The women are showing off their scars at the bar in Oyamel, a new Mexican restaurant in Crystal City. They flash hot oil marks on the backs of their hands like badges of honor and expose frying pan blisters on their arms.
They are a tough lot, even when applying makeup in a limousine. For the moment, the newer girls are quiet. But soon they, too, will toss back margaritas like the veterans and tell tales about being a woman in a man's world: the kitchen.
Ris Lacoste, who has been a professional chef for 23 years, says of her male counterparts: "They may do things faster and better than the women, but they can't do two things at once."
(Susan Biddle -- The Washington Po St)
The seven are enjoying a rare break, an orgy of entrees and appetizers at three Virginia restaurants in one evening, with a stretch limo to take them home. The purpose: unadulterated camaraderie and shop-talk therapy.
Leading the pack was Ris Lacoste, one of a handful of prominent female executive chefs in Washington and a local powerbroker of a different sort. Most nights, she runs the show at 1789 in Georgetown, but on this night she was simply jefa. Spanish for boss.
The female boss.
"I grew up with lots of girls in the kitchen. It's rare," said Lacoste, 49, who trained three of the women in the group but eventually lost them to other restaurants.
Their recent outing, the first in many months, also was a belated celebration because Lacoste had recently placed a new girl "on the line." Amanda Freas, 24, finally had been allowed to "plate" hot food, and Lacoste thought she might benefit from some advice.
"You want us to come and show her how we do it?" Tower Oaks Lodge sous-chef Rebecca Jacks, 26, had replied when Lacoste called to get the group together.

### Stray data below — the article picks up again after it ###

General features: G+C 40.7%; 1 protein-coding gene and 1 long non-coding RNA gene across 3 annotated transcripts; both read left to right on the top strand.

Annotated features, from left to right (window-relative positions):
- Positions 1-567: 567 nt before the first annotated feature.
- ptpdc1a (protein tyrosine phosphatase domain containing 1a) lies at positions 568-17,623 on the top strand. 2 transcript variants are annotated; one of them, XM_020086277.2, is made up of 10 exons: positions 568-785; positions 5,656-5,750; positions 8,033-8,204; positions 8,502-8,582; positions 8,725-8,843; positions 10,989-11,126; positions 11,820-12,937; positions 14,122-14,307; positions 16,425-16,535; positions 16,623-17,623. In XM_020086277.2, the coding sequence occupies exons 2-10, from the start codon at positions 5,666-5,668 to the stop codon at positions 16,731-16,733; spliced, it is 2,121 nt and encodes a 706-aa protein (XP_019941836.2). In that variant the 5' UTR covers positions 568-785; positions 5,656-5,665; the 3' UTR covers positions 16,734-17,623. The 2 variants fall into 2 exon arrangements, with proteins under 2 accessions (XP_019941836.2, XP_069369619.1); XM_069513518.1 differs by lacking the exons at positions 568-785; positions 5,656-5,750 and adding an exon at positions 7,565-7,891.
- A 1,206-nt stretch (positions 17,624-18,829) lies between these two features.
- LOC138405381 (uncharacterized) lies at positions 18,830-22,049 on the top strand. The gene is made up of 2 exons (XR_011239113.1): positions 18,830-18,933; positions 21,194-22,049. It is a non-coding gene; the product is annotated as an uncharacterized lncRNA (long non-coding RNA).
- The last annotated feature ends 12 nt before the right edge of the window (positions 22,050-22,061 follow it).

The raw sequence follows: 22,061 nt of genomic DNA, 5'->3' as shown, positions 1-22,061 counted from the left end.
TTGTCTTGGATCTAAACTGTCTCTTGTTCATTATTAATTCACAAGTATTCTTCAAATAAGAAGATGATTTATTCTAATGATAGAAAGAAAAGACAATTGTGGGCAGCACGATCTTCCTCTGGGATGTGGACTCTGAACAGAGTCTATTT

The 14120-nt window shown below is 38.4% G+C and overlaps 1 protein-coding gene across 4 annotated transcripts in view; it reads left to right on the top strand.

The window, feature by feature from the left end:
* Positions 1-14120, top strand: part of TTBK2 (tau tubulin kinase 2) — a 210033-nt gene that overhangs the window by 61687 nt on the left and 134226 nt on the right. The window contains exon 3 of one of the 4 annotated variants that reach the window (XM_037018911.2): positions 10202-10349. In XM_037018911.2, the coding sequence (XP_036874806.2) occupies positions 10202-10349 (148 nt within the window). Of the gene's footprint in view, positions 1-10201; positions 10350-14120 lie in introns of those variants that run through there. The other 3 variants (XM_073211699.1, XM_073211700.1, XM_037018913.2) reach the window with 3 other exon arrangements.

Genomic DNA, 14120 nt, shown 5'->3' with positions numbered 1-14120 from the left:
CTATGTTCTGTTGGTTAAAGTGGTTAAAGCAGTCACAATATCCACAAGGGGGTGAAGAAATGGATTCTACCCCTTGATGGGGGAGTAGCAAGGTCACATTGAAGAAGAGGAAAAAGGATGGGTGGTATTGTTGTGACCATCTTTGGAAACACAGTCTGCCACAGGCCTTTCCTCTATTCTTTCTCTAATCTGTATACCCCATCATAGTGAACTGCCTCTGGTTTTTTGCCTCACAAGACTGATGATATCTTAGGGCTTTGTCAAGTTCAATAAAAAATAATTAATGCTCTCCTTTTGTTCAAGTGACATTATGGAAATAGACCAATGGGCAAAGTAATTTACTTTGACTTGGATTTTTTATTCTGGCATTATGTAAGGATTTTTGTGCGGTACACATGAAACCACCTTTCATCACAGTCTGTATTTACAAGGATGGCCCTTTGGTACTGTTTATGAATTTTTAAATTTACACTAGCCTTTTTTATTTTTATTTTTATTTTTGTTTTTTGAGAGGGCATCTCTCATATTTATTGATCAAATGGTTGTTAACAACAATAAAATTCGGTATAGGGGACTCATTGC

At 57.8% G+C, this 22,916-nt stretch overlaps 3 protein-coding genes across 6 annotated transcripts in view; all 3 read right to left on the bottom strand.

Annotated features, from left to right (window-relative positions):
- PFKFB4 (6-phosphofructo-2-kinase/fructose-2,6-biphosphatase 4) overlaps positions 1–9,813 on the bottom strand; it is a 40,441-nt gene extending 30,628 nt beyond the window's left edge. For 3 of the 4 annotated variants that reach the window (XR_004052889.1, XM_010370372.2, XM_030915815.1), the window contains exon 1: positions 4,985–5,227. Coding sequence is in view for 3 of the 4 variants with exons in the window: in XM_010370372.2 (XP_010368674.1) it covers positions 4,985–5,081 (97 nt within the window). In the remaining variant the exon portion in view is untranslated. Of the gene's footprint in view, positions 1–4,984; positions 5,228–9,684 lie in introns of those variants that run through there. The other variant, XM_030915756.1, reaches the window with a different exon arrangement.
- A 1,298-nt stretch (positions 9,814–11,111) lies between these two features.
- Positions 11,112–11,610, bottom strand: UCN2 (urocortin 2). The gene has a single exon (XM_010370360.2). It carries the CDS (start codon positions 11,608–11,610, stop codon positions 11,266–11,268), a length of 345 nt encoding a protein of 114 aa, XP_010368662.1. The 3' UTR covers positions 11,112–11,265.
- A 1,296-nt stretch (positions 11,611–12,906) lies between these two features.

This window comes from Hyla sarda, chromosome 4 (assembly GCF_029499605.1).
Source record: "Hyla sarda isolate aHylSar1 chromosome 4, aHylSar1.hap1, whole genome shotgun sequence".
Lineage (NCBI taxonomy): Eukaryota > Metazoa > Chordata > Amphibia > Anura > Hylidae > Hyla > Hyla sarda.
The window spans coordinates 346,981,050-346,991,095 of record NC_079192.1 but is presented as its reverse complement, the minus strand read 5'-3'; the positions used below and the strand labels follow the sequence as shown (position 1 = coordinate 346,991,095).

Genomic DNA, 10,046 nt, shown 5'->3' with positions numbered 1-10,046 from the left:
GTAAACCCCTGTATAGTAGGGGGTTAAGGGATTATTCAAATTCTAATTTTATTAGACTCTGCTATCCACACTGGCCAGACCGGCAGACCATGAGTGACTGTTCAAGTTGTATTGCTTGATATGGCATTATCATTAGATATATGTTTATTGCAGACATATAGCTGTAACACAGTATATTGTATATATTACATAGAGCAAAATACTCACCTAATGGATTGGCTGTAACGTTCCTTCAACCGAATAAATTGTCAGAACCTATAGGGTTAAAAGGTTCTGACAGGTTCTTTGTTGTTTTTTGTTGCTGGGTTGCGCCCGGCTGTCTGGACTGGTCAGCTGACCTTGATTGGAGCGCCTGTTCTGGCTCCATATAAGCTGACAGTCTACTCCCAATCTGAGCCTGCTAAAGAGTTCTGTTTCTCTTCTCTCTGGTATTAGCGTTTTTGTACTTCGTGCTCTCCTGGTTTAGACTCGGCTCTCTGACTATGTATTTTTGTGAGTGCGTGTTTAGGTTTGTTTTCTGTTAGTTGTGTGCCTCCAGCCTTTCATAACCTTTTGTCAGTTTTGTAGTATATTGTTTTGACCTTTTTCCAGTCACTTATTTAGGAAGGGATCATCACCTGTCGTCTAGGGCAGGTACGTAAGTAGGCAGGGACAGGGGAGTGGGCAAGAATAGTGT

Hearing from other women crazy enough to be in the same business strengthens them. They all live in a world where hours are long, varicose veins appear early and profit margins are thin. When they graduate from serving up cold salads and desserts to the grill and saute stations, as Freas has, there are suddenly no written orders. Just the shouts of the executive chef.
The venting began in the relaxed moments after their first smoking break. How hard it is just to get out of the house on a day off when they're exhausted. How customers arrive half an hour before their reservations and expect to be seated. How they all take deep breaths or offer free dessert instead of blaming slow service on a waiter who has called in sick.
The lesson? Learning how to deal with the pressures of the job, especially working side by side with men, the kings of the kitchen.
"I find a lot of the men are weaker, not as good at multi-tasking. It's harder for them to see the big picture, but they can put blinders on and focus on the dish," said Andie Keller, 30, before the plantain fritters and jicama salad appetizers arrived. Formerly executive sous-chef at 2941 in Falls Church -- essentially the No. 2 job in a restaurant -- Keller now manages the front of the house, or the public portion of the restaurant.
In the past decade, women have increasingly landed starring roles in the kitchens of some of the nation's best-known restaurants. In Washington, Lacoste's peers include Nora Pouillon and Ann Cashion.
But government statistics are unequivocal. While women make up more than half of the food-preparation workforce, fewer than one in five is a chef or head cook. The industry's most prestigious awards go mostly to men. Most of the recognized top chefs in the country are men. Most of the students at the L'Academie de Cuisine in Gaithersburg are men.